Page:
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Attenuating the political heat
Publication Date : 12-05-2012
What Bangladesh needs at this moment is for both the major political parties -- the ruling Awami League (AL) and opposition Bangladesh Nationalist Party (BNP) -- to involve each other in serious interactive communication to assuage a rather potentially volatile political situation. And to do that both must get off their high horses they have been riding since the last general election. It is not talking at each other but to each other that the people want the two parties to do. There is no alternative to dialoging.
Regrettably, that has not come about in spite of repeated exhortations by the media and other section of the citizenry; and the potential threat to politics, to democracy, to trade and foreign investment, and indeed to every aspect of our lives, have once again been reiterated by members of the civil society at a roundtable on Thursday aptly entitled, 'Ongoing Political Crisis and Citizens' Concern' .
The speakers have painted some very worrisome possibilities which may well nigh come true if the political course is allowed to run the way it is.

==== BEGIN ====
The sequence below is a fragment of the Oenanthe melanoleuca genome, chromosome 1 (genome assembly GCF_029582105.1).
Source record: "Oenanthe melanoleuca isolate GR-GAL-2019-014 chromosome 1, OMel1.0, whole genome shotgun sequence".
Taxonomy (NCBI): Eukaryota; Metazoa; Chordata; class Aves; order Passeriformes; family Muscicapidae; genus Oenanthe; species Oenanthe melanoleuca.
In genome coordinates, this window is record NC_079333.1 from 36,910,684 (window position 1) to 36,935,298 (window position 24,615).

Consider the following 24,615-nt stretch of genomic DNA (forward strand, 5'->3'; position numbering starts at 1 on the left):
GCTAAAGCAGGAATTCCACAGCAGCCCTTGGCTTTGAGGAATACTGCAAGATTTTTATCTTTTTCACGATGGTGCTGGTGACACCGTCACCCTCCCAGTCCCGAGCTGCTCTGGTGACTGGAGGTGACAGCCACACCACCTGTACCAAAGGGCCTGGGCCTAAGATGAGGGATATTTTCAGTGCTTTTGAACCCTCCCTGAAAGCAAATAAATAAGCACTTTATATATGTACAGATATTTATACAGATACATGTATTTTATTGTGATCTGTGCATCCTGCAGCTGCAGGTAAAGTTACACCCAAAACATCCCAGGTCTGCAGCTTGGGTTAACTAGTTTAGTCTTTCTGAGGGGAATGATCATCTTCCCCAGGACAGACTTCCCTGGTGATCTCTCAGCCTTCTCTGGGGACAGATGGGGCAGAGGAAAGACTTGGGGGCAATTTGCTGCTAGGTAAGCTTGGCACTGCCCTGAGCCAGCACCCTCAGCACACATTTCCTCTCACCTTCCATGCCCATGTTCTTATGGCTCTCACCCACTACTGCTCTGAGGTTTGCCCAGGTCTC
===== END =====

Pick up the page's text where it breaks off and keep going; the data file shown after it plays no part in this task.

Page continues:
The existing animus between the AL and the BNP, that have created the current unstable situation, have been repeatedly worsened by cussed and callow comments of responsible persons from both the parties, the government's ham-handed handling of law and order, corruption, the shrinking political space of the opposition, and by the inflexible attitude towards political issues of the two.
These can only bode ill for the country; and this has been repeatedly expressed by our development partners and friends, the latest by the three high-profile visitors to Bangladesh.
We are not prepared to believe that the two parties are not aware of where their respective political stance is taking the country towards. But we wonder why they continue to display a kind of political naivete? that is causing them to drift apart.
And this is where we feel the civil society can play the catalyst. By raising chorus of voices to drive home to the leadership that the country can hardly endure the standoff any longer and must indulge in dialogue -- for which the lead must come from the ruling alliance.